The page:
APL workers install the thruster bracket assembly for a next-generation electric propulsion system that will be tested on the Double Asteroid Redirect Mission, scheduled to launch in late summer 2021. Photo by NASA/Johns Hopkins APL/Ed Whitman.

For many, 2020 was a throwaway year that couldn’t end soon enough but at the Johns Hopkins University’s Applied Physics Laboratory (APL) work not only went on but paid fantastic dividends.

APL’s researchers in Laurel achieved significant milestones while working through the pandemic and garnered weighty recognition.

In November, the NASA Astrobiology program announced the selection of Kevin Stevenson, an APL astrophysicist, to lead one of eight multi-institutional teams in its new Interdisciplinary Consortia for Astrobiology Research (ICAR) program.

“This is a huge win for the exoplanets research group at APL,” Stevenson said. “This gives us a seat at the table when it comes to discussing the search for life on other worlds, granting us instant credibility in astrophysics and building on our successful astrobiology work.”

Stevenson will be project manager for at least the next three to five years, leading researchers from various fields at 16 institutions across the globe in characterizing nearby M-dwarf habitable zone planets. They will focus on how current and future telescopes can best search for the chemical signatures of life in the atmospheres of planets orbiting red dwarf stars.

“[This] is a result of a dedicated effort to build world-recognized expertise in exoplanets research,” said Dana Hurley, an APL planetary scientist who helps direct exoplanet and astrobiology work at the Laboratory.


Also in November, the APL team working on NASA’s Double Asteroid Redirection Test (DART) spacecraft installed a new piece of technology on the craft that will be demonstrated during the mission that launches in summer 2021.

NEXT-C, a new solar-powered ion propulsion system, is designed for improved performance and fuel efficiency compared to its predecessors. Although not the primary propulsion system on DART, it will allow for in-flight testing and demonstrate its potential for use in future deep space missions.

APL’s Parker Solar Probe (PSP) continues to operate flawlessly after two years, gathering data about the sun and solar wind.

On June 9, PSP set the record speed for a manmade object, reaching 244,230 miles per hour. Its Sept. 27 flyby took it to within 8.4 million miles from the solar surface, with the next close pass slated for Jan. 17.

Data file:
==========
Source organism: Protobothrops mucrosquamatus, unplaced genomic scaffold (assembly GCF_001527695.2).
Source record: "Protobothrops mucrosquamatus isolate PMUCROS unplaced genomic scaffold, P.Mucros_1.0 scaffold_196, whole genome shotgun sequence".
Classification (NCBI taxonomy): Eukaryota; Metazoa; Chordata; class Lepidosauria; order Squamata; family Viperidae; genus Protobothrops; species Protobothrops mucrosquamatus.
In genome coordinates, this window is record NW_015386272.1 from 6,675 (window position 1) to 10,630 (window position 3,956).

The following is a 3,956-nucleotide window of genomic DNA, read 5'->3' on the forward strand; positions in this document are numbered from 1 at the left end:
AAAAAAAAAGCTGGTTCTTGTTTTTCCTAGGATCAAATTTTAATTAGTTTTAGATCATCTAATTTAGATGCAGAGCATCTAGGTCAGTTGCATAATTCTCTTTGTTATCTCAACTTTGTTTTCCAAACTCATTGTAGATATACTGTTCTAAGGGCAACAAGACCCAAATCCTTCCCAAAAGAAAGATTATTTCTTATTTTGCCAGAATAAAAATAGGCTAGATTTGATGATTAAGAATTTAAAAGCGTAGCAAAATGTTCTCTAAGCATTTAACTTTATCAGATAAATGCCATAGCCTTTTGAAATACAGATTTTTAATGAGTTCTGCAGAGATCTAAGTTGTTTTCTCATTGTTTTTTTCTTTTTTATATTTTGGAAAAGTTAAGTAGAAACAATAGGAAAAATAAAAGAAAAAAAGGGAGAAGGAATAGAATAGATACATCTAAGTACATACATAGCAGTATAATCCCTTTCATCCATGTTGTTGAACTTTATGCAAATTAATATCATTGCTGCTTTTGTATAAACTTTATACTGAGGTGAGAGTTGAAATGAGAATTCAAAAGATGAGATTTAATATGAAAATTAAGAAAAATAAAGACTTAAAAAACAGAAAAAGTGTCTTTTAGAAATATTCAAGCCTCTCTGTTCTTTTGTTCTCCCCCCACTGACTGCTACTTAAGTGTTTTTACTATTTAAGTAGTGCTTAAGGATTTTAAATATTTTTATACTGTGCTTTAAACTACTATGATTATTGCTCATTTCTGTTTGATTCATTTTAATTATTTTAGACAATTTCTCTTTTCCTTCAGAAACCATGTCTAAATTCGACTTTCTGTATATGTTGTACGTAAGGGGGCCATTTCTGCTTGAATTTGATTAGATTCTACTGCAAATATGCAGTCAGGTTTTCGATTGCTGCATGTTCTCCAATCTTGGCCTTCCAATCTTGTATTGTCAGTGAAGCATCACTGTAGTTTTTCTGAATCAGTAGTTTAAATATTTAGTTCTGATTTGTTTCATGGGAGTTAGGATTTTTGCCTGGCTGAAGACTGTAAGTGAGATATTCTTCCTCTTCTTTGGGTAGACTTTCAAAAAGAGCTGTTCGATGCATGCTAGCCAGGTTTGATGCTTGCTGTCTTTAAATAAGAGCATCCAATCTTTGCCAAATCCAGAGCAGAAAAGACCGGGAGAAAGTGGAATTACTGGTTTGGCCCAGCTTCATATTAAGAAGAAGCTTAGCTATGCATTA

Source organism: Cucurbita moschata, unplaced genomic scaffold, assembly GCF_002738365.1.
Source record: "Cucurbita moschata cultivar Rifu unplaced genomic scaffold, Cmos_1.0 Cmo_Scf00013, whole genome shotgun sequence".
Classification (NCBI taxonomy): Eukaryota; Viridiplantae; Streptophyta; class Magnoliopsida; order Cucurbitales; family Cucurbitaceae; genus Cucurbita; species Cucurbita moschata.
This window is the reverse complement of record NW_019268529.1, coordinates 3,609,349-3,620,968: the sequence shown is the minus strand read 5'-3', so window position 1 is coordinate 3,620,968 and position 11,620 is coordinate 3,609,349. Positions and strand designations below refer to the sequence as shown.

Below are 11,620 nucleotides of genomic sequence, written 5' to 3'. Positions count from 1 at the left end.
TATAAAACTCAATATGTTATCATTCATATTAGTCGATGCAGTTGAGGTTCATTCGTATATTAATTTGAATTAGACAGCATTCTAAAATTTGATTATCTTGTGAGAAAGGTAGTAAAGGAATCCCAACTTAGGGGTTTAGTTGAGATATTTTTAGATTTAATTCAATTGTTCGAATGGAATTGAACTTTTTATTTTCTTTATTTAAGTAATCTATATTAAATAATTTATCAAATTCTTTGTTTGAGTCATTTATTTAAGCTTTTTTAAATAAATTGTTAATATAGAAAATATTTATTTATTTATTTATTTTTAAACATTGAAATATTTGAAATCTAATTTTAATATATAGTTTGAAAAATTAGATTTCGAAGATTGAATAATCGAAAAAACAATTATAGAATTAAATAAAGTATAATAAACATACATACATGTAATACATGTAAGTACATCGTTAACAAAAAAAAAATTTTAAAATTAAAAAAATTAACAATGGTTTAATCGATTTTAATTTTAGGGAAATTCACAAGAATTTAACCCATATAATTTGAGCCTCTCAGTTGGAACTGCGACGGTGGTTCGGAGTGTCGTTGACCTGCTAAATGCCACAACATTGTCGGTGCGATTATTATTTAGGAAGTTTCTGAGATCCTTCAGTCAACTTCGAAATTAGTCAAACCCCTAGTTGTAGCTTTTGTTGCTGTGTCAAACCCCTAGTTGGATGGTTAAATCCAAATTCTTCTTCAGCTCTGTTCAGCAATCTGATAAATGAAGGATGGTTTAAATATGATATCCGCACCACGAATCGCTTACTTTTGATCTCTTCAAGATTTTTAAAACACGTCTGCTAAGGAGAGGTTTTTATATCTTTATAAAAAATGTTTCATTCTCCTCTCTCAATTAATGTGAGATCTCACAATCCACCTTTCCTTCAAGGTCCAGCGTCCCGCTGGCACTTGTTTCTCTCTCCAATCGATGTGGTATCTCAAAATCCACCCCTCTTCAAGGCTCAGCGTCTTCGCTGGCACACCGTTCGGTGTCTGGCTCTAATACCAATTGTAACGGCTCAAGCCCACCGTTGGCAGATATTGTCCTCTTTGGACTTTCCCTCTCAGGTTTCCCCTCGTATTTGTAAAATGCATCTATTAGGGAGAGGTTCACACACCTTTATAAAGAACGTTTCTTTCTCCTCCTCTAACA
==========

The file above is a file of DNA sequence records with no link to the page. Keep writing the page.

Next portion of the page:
Dragonfly, an eight-bladed rotorcraft rover designed to explore the surface of Saturn’s moon Titan, is in production at the laboratory but its launch has been delayed from 2026 to an alternate date in 2027.

According to an APL release, the delay is due to factors external to the Dragonfly project team, including COVID-19’s impact on NASA’s Planetary Science Division budget.

“Dragonfly will significantly increase our understanding of this richly organic world and help answer key astrobiology questions in our search to understand the processes that supported the development of life on Earth,” said Lori Glaze, director for the Planetary Science Division at NASA Headquarters in Washington, DC.


In October, APL announced significant progress in research to help the Transportation Security Administration (TSA) improve security-screening technology at airports, tailoring an internally developed software package to simulate the Advanced Imaging Technology (AIT) scanners used in airports and create a Virtual AIT model.

“The Virtual AIT is helping us transform what travel will look like in the future,” said Chris Thompson, who manages APL’s Transportation Security Systems program in APL’s Asymmetric Operations Sector.

The ultimate aim of the technology is to achieve an airport security zone where travelers carrying small bags can walk through a screening area without stopping, without lines, traditional scanning equipment or pat downs.

Other ongoing security research includes the suitability of commercially available, lighter-weight armor for diplomat vehicles in dangerous parts of the world.

“There are only a handful of vehicles that can bear the weight of [contemporary] armor,” said Adam Maisano, a materials scientist at APL. “It makes them instantly recognizable.”

Additional research focuses on ceramic armor compounds and testing the blast resistance of windows for vehicles and buildings.


As important as APL’s work is for exploration and national security, it also provides a tremendous economic impact to the region and employs approximately 7,200, making it Howard County’s largest single employer.

According to Amanda Zrebiec, an APL spokesperson, the full impact of APL’s partnerships with outside contractors and the number of jobs it supports is not currently known but APL technology transfer activity between 2014 and 2018 resulted in the formation of 15 startup companies.

In terms of the money and opportunity APL brings to the area, a 2019 Economic Impact Report produced by Appleseed, a New York-based consulting firm, notes that APL’s contract revenues exceeded $1.5 billion in fiscal 2018.

According to that report, 98 percent of APL’s research and related spending is funded by federal grants and contracts, with 69.1 percent ($1.03 billion) coming from the Department of Defense and 17.3 percent ($257.9 million) coming from NASA.

By George Berkheimer | Senior Writer | The Business Monthly | January 2020 Issue